The race for volumetric 3D printing is accelerating

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3D Printing Business Media has been tracking efforts to commercialize volumetric 3D printing technology for some time now. We seem to be in a very exciting time – seeing many technological advances in this new technique. Volumetric Additive Manufacturing (VAM), touted as a “near-instantaneous 3D printing technique”, removes the need for the support structures typically required to create complex designs with more standard printing methods and could make it easier to print more and more complex designs while saving time and material.

Volumetric 3D printing with glass

Among the latest efforts using a new laser-based VAM approach, researchers from Lawrence Livermore National Laboratory and the University of California, Berkeley have demonstrated the ability to 3D print microscopic objects in silica glass, as part of of an effort to produce delicate layerless optics that can be built up in seconds or minutes. The results are published in the latest edition of the journal Science.

Dubbed “The Replicator,” after the fictional Star Trek device that can instantly fabricate almost any object, the computed axial lithography (CAL) technology developed by LLNL and UC Berkeley draws inspiration from imaging methods by computed tomography (CT). CAL works by calculating projections from many angles through a digital model of a target object, optimizing these projections by calculation, and then delivering them into a rotating volume of photoresist using a digital light projector . Over time, the projected light patterns reconstruct or accumulate a 3D light dose distribution in the material, hardening the object to points exceeding a light threshold as the resin vat rotates. In an ideal volumetric 3D printing setup, the fully formed object materializes in seconds – much faster than traditional layer-by-layer 3D printing techniques – and then the vat is emptied to retrieve the part.

Combining a new micro-scale VAM technique called micro-CAL, which uses a laser instead of an LED source, with a nano-composite glass resin developed by the German company Glassomer and the University of Freiburg, researchers from UC Berkeley reported the production of solid, complex microstructured glass objects with a surface roughness of only six nanometers with features down to a minimum of 50 microns.

Taking inspiration from CT scans, the Computed Axial Lithography (CAL) 3D printing method uses projected photons to illuminate a syrup-like resin, creating a video of continuous projections as the vial spins. Like a scanner done upside down, the projections combine to form a 3D object suspended in the resin. Here, a CAL system projects light into a photoresist to produce a component. Photo by Hossein Heidari/UC Berkeley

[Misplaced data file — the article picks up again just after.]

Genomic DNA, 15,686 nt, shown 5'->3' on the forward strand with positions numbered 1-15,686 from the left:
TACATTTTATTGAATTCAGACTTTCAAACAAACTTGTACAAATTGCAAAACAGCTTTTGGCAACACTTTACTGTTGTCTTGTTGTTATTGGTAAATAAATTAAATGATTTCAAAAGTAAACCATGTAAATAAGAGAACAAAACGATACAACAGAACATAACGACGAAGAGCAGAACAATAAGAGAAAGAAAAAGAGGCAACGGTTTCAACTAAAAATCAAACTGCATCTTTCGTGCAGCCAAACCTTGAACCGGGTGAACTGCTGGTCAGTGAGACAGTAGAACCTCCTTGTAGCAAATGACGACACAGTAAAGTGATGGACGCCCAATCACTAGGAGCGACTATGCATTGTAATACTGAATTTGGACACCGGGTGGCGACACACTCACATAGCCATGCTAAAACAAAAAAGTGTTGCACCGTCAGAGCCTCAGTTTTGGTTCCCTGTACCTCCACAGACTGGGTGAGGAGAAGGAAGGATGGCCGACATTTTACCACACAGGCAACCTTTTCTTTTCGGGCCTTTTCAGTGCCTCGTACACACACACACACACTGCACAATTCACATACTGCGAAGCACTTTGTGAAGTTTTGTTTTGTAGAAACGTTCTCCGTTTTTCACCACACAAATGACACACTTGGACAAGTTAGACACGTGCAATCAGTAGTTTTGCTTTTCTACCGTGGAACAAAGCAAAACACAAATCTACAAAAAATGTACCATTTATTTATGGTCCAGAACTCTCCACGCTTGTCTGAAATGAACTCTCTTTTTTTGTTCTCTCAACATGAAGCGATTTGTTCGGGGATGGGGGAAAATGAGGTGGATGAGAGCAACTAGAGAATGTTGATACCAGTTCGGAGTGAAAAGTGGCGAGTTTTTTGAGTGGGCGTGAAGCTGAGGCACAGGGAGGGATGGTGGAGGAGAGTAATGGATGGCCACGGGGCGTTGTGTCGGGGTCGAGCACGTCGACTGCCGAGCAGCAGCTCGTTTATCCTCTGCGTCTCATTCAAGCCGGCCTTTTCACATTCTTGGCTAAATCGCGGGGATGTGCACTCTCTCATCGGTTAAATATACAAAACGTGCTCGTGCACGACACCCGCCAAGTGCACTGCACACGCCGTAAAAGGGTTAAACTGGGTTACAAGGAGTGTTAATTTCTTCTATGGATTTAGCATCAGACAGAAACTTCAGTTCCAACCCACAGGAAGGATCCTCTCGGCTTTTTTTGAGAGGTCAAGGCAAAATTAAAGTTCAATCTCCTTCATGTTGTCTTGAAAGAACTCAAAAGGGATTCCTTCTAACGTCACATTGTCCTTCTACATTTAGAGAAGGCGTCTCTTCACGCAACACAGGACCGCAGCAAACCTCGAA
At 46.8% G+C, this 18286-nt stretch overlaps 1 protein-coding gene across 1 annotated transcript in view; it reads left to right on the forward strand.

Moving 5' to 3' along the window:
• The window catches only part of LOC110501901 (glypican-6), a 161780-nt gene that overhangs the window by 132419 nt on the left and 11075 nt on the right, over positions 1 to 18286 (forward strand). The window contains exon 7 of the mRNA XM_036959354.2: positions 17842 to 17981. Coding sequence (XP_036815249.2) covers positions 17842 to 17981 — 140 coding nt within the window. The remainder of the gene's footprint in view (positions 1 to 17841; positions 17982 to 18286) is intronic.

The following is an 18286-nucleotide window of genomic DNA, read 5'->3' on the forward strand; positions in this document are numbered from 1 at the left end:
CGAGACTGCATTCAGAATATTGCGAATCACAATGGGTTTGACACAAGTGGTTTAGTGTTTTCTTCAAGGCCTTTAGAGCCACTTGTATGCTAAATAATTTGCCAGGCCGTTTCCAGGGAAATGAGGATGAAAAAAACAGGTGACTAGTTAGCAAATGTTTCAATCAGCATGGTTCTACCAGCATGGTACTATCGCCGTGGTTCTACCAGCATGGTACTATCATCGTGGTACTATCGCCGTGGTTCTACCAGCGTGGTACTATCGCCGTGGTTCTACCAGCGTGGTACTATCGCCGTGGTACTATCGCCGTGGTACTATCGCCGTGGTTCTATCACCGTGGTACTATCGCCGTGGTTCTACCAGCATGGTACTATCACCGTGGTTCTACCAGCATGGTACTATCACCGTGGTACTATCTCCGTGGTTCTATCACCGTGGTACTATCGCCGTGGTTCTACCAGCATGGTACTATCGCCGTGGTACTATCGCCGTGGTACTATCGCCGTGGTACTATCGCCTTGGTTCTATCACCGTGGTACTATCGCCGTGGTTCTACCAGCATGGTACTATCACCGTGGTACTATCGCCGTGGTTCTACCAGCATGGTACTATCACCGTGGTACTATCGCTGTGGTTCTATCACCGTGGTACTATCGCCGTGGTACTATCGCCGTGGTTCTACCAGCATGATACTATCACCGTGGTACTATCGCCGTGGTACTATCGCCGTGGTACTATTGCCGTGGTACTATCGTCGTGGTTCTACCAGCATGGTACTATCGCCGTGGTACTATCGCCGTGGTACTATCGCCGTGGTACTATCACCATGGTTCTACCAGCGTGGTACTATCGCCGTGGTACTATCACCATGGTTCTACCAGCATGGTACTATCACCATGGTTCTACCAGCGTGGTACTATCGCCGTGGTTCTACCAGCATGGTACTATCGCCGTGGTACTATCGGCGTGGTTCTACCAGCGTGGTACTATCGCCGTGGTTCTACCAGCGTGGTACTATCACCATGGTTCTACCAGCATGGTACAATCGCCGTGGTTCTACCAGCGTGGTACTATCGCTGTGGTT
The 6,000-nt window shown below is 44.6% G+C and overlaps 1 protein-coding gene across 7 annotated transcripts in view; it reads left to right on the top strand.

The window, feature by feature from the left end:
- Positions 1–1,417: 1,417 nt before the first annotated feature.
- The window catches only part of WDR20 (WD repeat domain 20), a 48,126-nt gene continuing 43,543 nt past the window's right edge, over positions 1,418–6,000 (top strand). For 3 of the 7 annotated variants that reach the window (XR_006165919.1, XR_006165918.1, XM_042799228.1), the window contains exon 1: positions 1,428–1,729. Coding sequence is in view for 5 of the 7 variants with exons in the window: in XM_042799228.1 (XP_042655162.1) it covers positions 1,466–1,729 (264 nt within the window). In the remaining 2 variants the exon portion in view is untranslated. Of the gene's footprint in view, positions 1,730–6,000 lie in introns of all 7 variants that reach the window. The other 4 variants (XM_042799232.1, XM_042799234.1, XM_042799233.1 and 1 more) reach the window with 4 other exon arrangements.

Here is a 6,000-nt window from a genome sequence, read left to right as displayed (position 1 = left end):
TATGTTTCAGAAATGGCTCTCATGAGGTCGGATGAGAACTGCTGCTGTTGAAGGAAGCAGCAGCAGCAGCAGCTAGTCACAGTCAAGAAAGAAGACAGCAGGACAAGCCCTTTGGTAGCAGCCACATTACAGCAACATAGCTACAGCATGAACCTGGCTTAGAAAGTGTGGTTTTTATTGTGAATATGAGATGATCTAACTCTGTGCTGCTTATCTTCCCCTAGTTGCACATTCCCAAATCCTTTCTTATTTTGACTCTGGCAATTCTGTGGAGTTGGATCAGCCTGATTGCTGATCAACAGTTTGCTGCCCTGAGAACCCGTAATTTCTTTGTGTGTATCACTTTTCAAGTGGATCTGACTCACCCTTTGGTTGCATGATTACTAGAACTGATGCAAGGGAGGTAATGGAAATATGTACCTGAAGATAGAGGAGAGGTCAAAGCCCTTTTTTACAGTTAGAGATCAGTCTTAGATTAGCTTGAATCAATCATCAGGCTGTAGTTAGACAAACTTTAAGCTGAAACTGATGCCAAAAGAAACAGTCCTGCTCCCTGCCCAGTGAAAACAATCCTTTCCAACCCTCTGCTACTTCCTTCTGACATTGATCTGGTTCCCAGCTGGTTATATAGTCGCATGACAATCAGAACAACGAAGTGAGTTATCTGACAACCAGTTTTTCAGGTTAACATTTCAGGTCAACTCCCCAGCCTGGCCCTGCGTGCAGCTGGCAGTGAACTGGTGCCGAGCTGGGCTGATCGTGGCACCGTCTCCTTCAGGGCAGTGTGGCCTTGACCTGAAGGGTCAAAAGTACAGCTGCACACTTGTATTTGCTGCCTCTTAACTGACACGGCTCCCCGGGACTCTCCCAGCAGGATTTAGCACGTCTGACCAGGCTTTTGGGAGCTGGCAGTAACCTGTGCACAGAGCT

UC Berkeley associate professor of mechanical engineering Hayden Taylor, the project’s principal investigator, said the micro-CAL process, which produces a higher dose of light and hardens 3D objects faster and at higher resolution , combined with the characterized nanocomposite resins at LLNL were found to be “perfectly matched to each other”, creating “striking results in the strength of the printed objects”.

“Glass objects tend to break more easily when they contain more flaws or cracks or have a rough surface,” Taylor said. “CAL’s ability to manufacture objects with smoother surfaces than other 3D printing processes is therefore a big potential advantage.”

“You can imagine trying to create these small, complex micro-optics and microarchitectures using off-the-shelf manufacturing techniques; it’s really not possible,” said Caitlyn Krikorian Cook, LLNL co-author, group leader and polymer engineer in the lab’s materials engineering division, “and being able to print it ready to use. job without having to do polishing techniques saves a significant amount of time. If you can eliminate the polishing steps after the optics are formed – with low roughness – you can print a ready to use part.

A microscopic object 3D printed in silica glass using VAM

Cook and the UC Berkeley researchers said VAM patterned glass could impact solid glass devices with microscopic characteristics, produce optical components with more geometric freedom and at higher speeds, and could potentially enable new functions or products at a lower cost.

Real-world applications could include micro-optics in high-grade cameras, consumer electronics, biomedical imaging, chemical sensors, virtual reality headsets, advanced microscopes, and microfluidics with challenging 3D geometries such as “lab-on-a-chip” applications, where microscopic channels are needed for medical diagnostics, basic science studies, manufacturing of nanomaterials, and drug screening. Additionally, the benign properties of glass lend themselves well to biomaterials, or where there is high temperature or chemical resistance, Cook added.

Upconverting Volumetric Jelly

In other University news, Dan Congreve, assistant professor of electrical engineering at Stanford and former Rowland Fellow at Harvard University’s Rowland Institute, and his colleagues have developed a way to print 3D objects in a stationary volume of resin. The printed object is fully supported by thick resin (imagine an action figure floating in the center of a block of Jell-O) so it can be added from any angle – eliminating the need for support structures . The report on this type of volumetric 3D printing system was published in the journal Nature.